An R2 value of 0.999 was computed indicating excellent fit of the data to the model. A 3-dimensional plot of the response surface generated by Equation (2), along with the control curve of Equation (1), is shown in FIG. 4. It clearly shows that the response surface of the PVA coated PCP dispersion lies above the control line of Example 9, indicating higher dye stability of such dispersions of this invention compared to the case where dye was formed from a conventional dispersion of coupler (C-2), indicating proof of reduction to practice of this invention. It is also to be noted that the response surface of the invention is tilted towards less density loss. Increased dye stability with the increase of PVA content again reconfirms the efficacy of this invention.
The microprecipitated co-dispersion of Examples 15 and 16 were prepared in the equipment of FIG. 2, which has been described earlier. The various solutions used for the precipitation are listed in Table VIII. The coupler solution of Table VIII (prepared under a nitrogen blanket) was placed in kettle 100 of the semicontinuous microprecipitation equipment of FIG. 2 under a nitrogen blanket, and the surfactant/PVA solution was placed in the reaction kettle 104. Stirrer was turned on. The acid kettle filled with 15% propionic acid. Stirrer 116 was maintained at 2000 rpm. The basic coupler solution was pumped into the reaction kettle at 20 mg/min. The pH-controller was set at 6.0, which controlled the pH by turning the acid pump on as the pH went over 6.0, and off as the pH fell below 6.0. In effect, pH was controlled to 6.0±2 as determined the strip chart recorder 130. Precipitation was carried out at room temperature. After precipitation the resultant dispersion was washed by dialysis against distilled water for 24 hours. The analytical characteristics of these dispersions are listed in Table IX. It is observed in Table IX, that in both Examples 15 and 16, the experimentally measured ratios of coupler (C-2) : Stabilizer (ST-1) : Scavenger (SC-1) was very close to the theoretically expected ratio of 1:0.43:0.10, indicating insignificant decomposition of the components during the precipitation procedure.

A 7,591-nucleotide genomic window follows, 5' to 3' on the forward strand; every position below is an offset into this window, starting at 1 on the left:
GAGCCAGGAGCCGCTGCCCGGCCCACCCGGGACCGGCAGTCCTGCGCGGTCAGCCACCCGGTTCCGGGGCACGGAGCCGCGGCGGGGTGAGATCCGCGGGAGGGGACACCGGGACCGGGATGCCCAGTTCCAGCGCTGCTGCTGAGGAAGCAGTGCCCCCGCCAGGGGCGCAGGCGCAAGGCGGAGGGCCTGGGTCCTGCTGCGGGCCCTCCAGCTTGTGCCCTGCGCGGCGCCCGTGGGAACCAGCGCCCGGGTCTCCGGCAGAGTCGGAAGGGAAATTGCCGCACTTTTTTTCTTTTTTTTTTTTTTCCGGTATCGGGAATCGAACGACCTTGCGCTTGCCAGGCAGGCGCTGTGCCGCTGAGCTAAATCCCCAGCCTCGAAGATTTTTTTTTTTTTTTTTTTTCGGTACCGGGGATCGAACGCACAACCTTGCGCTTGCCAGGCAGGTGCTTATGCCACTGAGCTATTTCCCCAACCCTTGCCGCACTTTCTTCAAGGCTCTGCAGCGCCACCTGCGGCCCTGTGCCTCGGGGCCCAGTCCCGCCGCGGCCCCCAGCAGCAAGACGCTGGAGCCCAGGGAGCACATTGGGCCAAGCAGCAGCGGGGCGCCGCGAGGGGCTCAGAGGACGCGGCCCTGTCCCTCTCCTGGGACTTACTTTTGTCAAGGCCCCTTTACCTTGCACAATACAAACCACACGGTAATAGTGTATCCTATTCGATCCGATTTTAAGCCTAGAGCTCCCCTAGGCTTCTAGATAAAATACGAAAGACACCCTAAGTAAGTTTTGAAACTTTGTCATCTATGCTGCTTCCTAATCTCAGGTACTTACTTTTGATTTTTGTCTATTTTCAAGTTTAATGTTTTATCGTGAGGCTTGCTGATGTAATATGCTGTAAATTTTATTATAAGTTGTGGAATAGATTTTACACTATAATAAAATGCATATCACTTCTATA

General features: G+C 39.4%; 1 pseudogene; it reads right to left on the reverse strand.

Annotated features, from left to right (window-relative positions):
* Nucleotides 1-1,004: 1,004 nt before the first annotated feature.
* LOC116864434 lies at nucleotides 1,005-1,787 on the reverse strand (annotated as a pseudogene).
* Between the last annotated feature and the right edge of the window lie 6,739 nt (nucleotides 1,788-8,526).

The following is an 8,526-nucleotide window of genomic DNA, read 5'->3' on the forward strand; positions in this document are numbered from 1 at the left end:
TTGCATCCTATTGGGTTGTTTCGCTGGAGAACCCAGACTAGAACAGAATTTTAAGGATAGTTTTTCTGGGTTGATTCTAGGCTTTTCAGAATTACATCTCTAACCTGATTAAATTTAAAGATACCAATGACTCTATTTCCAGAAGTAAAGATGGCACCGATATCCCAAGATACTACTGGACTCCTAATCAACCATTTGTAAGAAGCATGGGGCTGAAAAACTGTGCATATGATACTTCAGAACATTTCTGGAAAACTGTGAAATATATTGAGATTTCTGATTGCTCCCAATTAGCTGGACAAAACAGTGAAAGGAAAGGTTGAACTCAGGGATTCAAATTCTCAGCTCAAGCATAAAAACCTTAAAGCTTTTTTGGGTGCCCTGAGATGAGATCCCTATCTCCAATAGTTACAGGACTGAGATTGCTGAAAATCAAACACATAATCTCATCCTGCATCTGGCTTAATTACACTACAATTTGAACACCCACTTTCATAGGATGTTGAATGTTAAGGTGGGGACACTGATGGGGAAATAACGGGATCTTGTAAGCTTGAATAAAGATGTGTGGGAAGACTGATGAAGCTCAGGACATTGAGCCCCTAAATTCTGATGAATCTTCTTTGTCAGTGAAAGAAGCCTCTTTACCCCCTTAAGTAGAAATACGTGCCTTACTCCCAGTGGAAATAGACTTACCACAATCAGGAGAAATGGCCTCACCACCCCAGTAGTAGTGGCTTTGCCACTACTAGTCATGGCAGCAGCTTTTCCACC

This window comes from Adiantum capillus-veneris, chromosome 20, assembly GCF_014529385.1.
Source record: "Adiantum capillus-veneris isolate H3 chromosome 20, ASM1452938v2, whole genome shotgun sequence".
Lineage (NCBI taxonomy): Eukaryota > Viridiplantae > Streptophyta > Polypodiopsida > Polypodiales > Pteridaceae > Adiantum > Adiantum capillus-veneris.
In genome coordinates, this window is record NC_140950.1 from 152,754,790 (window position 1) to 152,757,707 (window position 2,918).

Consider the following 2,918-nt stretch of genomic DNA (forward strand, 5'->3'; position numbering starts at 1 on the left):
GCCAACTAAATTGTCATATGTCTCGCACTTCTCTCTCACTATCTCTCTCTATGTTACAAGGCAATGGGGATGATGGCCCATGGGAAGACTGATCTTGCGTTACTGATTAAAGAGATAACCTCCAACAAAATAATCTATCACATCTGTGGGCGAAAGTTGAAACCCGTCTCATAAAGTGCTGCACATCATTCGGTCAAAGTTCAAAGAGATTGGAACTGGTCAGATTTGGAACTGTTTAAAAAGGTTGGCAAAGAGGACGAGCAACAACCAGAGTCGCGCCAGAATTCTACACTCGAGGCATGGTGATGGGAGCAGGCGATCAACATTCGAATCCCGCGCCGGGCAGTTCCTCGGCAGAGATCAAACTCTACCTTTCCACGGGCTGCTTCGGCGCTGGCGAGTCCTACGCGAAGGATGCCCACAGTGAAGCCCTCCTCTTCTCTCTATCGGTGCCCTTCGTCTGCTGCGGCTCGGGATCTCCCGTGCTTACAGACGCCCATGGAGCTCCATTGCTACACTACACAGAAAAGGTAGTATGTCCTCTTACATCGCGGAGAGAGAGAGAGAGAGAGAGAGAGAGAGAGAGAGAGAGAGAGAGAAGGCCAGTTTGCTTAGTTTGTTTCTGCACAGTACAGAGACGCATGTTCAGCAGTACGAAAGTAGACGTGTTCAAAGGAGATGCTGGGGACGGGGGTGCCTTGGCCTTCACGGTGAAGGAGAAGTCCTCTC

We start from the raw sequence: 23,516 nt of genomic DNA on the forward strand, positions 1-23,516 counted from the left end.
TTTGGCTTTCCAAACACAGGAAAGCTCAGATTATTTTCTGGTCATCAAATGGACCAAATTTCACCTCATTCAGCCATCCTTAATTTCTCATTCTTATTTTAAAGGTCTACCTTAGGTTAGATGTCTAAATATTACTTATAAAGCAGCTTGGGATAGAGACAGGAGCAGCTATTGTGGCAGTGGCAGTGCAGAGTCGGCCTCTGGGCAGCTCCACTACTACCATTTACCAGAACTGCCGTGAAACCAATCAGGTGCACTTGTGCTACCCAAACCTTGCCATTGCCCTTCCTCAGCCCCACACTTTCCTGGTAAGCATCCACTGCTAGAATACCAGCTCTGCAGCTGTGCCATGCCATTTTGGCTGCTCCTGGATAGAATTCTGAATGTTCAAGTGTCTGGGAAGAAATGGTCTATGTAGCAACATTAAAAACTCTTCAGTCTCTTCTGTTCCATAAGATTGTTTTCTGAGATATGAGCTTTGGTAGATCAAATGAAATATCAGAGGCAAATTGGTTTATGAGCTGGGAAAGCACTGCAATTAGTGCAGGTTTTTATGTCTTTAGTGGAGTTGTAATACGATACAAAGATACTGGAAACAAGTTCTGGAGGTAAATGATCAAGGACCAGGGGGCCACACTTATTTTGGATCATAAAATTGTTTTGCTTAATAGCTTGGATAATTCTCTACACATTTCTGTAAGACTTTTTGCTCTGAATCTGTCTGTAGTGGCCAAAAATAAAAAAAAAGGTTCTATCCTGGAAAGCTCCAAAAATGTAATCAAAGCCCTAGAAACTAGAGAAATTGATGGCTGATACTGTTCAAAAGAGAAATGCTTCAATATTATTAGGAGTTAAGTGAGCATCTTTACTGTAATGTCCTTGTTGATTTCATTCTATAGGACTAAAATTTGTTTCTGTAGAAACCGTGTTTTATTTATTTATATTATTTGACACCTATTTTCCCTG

TABLE VIII__________________________________________________________________________Preparation of the MicroprecipitatedCo-Dispersions of Coupler (C-2), Stabilizer (ST-1) and Scavenger (SC-1)Coupler Solution.sup.1 20% Surfactant/PVA Solution.sup.5 Neutralization pH(C-2) (ST-1) (SC-1) NaOH Propanol Dissolution Water SDS.sup.2 APG625.sup.3 PVA.sup.4 Using 15% Pro-Example(g) (g) (g) (g) (g) temp °C. (g) (g) (g) (g) pionic Acid__________________________________________________________________________15 13.1 5.6 1.3 5 40 45 500 3 10 10 6.016 13.1 5.6 1.3 5 40 45 500 3 10 20 6.0__________________________________________________________________________ .sup.1 Under nitrogen blanket to prevent decomposition of (SC1) areal oxidation cooled to room temperature after dissolution. .sup.2 Sodium dodecyl sulfate. .sup.3 Alkyl polyglycoside 50% in water. APG 225 is made by Henkel Corporation. .sup.4 PVA in Air vol 107 made by Air Products. .sup.5 Mixed at room temperature and allowed to stir for 20 hr, then dissolved at 80° C. and cooled to room temperature.
TABLE IX__________________________________________________________________________Characteristics of the Dispersions of Examples 15 and 16Hydrodynamic gPVA High Pressure Liquid Chromatography Results Theoretically ExpectedDiameter in g(C-2) % g(C-2) % g(ST-1) % g(SC-1) g(C-2) g(ST-1) g(SC-1)Examplenm by PCS as prepared (C-2) g(C-4) (ST-1) g(C-2) (SC-1) g(C-2) g(C-2) g(C-2) g(C-2)__________________________________________________________________________17 27 0.76 1.9 1.00 0.9 0.47 0.18 0.09 1.00 0.43 0.1018 44 1.53 1.5 1.00 0.7 0.47 0.13 0.09 1.00 0.43 0.10__________________________________________________________________________
In the photographic testing of the microprecipitated dispersions of Examples 15 and 16, five different solvents were used. These are as follows: ##STR9##
Conventional solvent dispersions of the above solvents were prepared by conventional milling procedures described earlier. The compositions of these blank solvent dispersions were as shown in Table VII.
TABLE X______________________________________Preparation of Blank Solvent Dispersions of Examples 17-21 g of 20% Gel g of 10%Example Solvent g Solvent Solution g H.sub.2 O Alkanol-XC______________________________________17 (SV-4) 9.5 15 22.6 2.918 (SV-5) 9.5 15 22.6 2.919 (SV-6) 9.5 15 22.6 2.920 (SV-7) 9.5 15 22.6 2.921 (SV-1) 9.5 15 22.6 2.9______________________________________